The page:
If it's election season -- and it is, with the March 18 primary barely more than 60 days away -- it must be time for a public-opinion poll, and with it, this warning: reader beware. Much is written and said about the reliability of public polling and the effects of reporting on public polls. Whether the results involve a candidate or an issue, they can suggest a body of support or opposition that sways many people to a certain way of thinking or diminishes their willingness to advance their own point of view or sometimes even to vote.
For this reason, the Daily Herald takes great care in deciding whether to report stories about polls, especially during election campaigns, and particularly works to provide context when we do report on them. But poll aversion shouldn't apply just to political candidates. It also extends to broader issues on which you may be forming an opinion. And here, the issue isn't so much that you should be skeptical as that you really must read beyond the headline.
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The Illinois Policy Institute, a conservative foundation monitoring political trends in the state, demonstrated this maxim vividly last week with a description of one of its own polls. In a statewide survey on attitudes toward the state income tax, the group emphasized the vast difference that can occur in results depending on how a question is worded. When, for example, people were asked whether the state should move to a "graduated income tax that would lower tax rates for 90 percent of Illinois taxpayers while increasing rates on higher earners," 57 percent said yes. But when the same people were asked simply whether they support changing to taxation according to a "graduated rate that requires a higher percentage paid as your income increases," support fell to 33 percent.
So, do you believe the latter, IPI-preferred language or the former, "push left" language, as IPI describes it? That may depend on your own political leanings, but the really important conclusion is that you should know the question when you're evaluating the merits of a public-opinion poll. On this topic, you might well see a headline or statement claiming, "Poll finds 57 percent back graduated income tax" or stating "Poll finds 33 percent back graduated income tax." Partisans may use one approach or the other in their debates, essays and letters to the editor. And both statements would be accurate as far as they go. But you must go further in order to really understand the story.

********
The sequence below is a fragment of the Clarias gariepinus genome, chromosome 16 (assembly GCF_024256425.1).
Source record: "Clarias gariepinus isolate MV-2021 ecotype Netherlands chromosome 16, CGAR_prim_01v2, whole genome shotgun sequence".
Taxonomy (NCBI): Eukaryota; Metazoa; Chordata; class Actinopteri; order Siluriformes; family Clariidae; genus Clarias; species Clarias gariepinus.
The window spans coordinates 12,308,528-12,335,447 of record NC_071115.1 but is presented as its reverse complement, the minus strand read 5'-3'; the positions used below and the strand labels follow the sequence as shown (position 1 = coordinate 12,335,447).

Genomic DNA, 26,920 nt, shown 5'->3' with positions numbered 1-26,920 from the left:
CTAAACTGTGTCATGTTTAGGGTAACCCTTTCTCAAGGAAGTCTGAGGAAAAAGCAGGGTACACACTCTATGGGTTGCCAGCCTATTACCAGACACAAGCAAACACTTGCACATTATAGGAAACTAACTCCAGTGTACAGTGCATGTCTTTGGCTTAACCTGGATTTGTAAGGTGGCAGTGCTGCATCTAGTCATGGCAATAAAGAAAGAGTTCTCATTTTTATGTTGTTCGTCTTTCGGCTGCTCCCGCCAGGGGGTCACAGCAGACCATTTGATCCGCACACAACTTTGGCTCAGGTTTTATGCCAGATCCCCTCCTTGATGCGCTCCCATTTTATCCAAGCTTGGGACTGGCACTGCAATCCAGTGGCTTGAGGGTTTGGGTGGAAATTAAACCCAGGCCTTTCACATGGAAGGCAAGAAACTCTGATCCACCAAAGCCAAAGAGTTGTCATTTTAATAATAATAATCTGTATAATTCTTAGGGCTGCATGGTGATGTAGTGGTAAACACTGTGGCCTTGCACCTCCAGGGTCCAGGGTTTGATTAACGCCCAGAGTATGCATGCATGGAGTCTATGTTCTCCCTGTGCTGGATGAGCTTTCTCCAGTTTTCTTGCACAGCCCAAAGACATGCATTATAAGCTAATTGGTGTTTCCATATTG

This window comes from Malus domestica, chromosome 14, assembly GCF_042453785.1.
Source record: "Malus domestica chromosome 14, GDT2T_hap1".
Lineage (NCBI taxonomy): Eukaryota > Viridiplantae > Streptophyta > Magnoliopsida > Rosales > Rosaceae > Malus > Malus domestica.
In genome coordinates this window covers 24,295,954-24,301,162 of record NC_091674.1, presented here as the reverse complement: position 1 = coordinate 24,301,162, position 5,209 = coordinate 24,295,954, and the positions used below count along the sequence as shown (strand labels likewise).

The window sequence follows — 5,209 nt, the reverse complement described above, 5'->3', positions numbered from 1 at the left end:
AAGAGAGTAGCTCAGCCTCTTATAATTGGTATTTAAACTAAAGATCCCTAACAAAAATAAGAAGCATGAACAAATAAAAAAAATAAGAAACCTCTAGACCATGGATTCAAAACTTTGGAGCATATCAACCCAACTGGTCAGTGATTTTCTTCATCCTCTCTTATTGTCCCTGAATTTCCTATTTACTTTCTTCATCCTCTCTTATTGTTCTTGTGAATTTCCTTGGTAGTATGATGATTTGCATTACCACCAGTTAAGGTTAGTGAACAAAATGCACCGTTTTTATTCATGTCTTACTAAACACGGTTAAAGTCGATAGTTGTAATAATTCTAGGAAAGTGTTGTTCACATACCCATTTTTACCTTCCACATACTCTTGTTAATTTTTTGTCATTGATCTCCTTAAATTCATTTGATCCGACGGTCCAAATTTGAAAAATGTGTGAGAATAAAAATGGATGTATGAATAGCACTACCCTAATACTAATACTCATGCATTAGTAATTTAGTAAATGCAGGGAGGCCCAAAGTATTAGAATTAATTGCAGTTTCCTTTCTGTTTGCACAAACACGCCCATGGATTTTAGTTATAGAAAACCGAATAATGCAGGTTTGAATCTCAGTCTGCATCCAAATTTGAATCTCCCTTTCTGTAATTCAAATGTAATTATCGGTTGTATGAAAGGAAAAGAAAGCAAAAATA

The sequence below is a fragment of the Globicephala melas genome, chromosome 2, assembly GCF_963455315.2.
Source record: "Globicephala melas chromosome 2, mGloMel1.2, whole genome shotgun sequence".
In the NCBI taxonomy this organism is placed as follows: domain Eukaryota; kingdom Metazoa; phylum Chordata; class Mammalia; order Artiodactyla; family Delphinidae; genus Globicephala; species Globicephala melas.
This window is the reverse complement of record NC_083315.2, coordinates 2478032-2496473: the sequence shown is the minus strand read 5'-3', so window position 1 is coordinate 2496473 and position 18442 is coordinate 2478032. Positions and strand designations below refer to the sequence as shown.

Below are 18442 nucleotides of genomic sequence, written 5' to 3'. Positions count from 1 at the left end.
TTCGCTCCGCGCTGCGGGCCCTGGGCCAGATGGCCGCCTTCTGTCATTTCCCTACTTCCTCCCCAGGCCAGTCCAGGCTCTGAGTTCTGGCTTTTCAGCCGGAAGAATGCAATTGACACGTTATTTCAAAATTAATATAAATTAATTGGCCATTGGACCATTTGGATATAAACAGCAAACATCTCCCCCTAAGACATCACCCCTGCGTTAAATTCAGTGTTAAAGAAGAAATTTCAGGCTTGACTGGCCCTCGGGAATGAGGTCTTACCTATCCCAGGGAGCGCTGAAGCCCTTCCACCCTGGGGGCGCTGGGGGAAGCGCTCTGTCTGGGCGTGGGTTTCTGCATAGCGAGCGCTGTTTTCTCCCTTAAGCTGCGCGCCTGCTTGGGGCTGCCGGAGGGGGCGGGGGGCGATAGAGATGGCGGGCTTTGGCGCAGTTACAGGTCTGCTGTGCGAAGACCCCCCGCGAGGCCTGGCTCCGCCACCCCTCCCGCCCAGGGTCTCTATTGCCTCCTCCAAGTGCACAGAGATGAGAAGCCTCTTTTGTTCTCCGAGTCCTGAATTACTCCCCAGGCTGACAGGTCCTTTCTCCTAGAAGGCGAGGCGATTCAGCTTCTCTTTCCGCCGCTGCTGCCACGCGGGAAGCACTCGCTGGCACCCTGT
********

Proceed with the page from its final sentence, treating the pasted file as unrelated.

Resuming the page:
A similar discrepancy is emerging in polls about the minimum wage. Depending on the wording some polls have found both strong support and solid opposition for raising the ceiling on basic pay. If you want to understand the truth, you need to look deeper.
And that includes considering not just how questions are worded, but who worded them and who answered them. A poll being floated this week found that 95 percent of respondents are more likely to vote for candidates who have "a strong record on improving opportunities for people with disabilities." Respondents to the poll, conducted by an organization for people with disabilities, were themselves people with disabilities. So, on that particular question, you're not likely to be too surprised by the result. But you may find other questions and responses more valuable precisely because of the population polled.
It's all a matter of detail and context. Whether you're seeing a poll about who's ahead or behind in an election campaign or one about an issue elected officials may vote on, don't necessarily ignore the results. Just be sure to dig into them.
Jim Slusher, email@example.com, is an assistant managing editor at the Daily Herald. Follow him on Twitter and Facebook.